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After a near-death experience, a Twin Cities actor returns home

The family and friends of Ross Young are calling his recovery a marvel.

A comedic Twin Cities director, actor and writer best known for both staging “Tony ‘n Tina’s Wedding” and playing the male lead, Young collapsed at home on Aug. 6. He was in a coma for a day and a half. After that, he underwent open-heart surgery and had a defibrillator put in.

On Monday, Aug. 24, Young left North Memorial Hospital for a six-month recovery regimen at home.

“There’s no other word but miracle, no matter your belief system, to describe the fact that he’s alive and is still himself,” said Deborah Will, his wife. “He was basically dead for an hour. They did the defibrillator on him nine times. After the chaplain walked me back, I was five feet from saying goodbye to him when the nurse said, ‘we have a pulse!’”

On Wednesday, Young was lucid and poignantly reflective. He had been to outpatient therapy earlier in the morning and was, by the afternoon, anticipating the arrival of his physical therapist at his Crystal, Minn., home.

“I also have occupational therapy, and I take 20 pills a day,” he said. “I’m learning to do things that I used to know how to do well, like walk, and count the number of legs I have. But other than that…” His voice trailed off.

“Don’t get me wrong,” he continued, “I’m the luckiest man in the world, to be alive, to be walking, talking and thinking like I used to. Of course, I don’t remember much about the episode. They say I was dead, for chrissakes. So I’m starting catch up on myself by reading the comments on CaringBridge.”

The overwhelming majority of patients on that site do not survive. They get to share their last bit of breath, through the web, with friends and family scattered far and wide. The site also is an organizing tool, and it was used to help Young’s family take care of things at home.

On Wednesday, Young marveled at the volume of support that had been shown to his family during this episode. Scores of supporters thronged the hospital daily during his stay, including repeat visits by close friends such as Jim Cunningham and actor-photographer Bonni Allen, both regular presences on the Twin Cities theater scene.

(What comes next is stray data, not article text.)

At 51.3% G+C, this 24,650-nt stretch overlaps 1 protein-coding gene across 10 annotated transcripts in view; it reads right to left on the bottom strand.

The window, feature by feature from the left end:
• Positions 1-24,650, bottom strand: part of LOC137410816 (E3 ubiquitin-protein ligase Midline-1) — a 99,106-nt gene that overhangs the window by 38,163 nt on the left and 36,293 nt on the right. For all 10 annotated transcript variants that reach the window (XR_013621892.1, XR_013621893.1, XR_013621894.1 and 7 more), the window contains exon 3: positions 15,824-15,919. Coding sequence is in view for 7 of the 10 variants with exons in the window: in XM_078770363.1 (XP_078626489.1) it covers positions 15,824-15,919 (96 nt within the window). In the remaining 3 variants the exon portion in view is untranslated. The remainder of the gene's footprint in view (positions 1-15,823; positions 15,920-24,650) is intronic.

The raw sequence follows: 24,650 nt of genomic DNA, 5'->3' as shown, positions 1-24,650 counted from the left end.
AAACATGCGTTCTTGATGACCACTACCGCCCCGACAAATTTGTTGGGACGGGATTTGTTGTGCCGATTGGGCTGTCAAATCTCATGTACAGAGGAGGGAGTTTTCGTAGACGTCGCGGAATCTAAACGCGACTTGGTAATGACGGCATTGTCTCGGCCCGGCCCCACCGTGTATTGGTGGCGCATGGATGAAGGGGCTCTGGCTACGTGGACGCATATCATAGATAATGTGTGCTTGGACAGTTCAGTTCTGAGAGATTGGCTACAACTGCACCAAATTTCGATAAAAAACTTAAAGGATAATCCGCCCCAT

Young also got a visit from Warren Bowles, the actor who went into cardiac arrest onstage in 2011 during opening night of “Neighbors” at Mixed Blood Theatre.

“I said to him, ‘You’re famous as an actor but most famous for having that incident onstage,’” said Young. “And he said, ‘yes.’ But I wasn’t sure why he was visiting me. It took me a while to figure out that I was in dire shape. He gave me, and Deb, good advice, about what to expect over the next six months.”

Young makes a living entertaining people. He said that he’s trying to find the light side of this frightening health scare.

“I’m good humored most of the time, but it’s hard to find the humor in spending an evening trying to be able to have urine flow,” he said. “Suddenly it’s the most important thing in the world.”

He hopes that his “convalescence will not affect the adolescence” of his sons, one a high schooler and the other a student at the University of Minnesota. “When I thought that, I said to myself, write that down,” he said.

His recent near-death experience has given him an appreciation also for health-care works. “When Dave Letterman had his heart trouble, he brought the whole staff of the hospital team that saved him, over 100 people, onstage. I can’t thank the staff of North Memorial enough.”

The experience has helped him tweak the formula for comedy.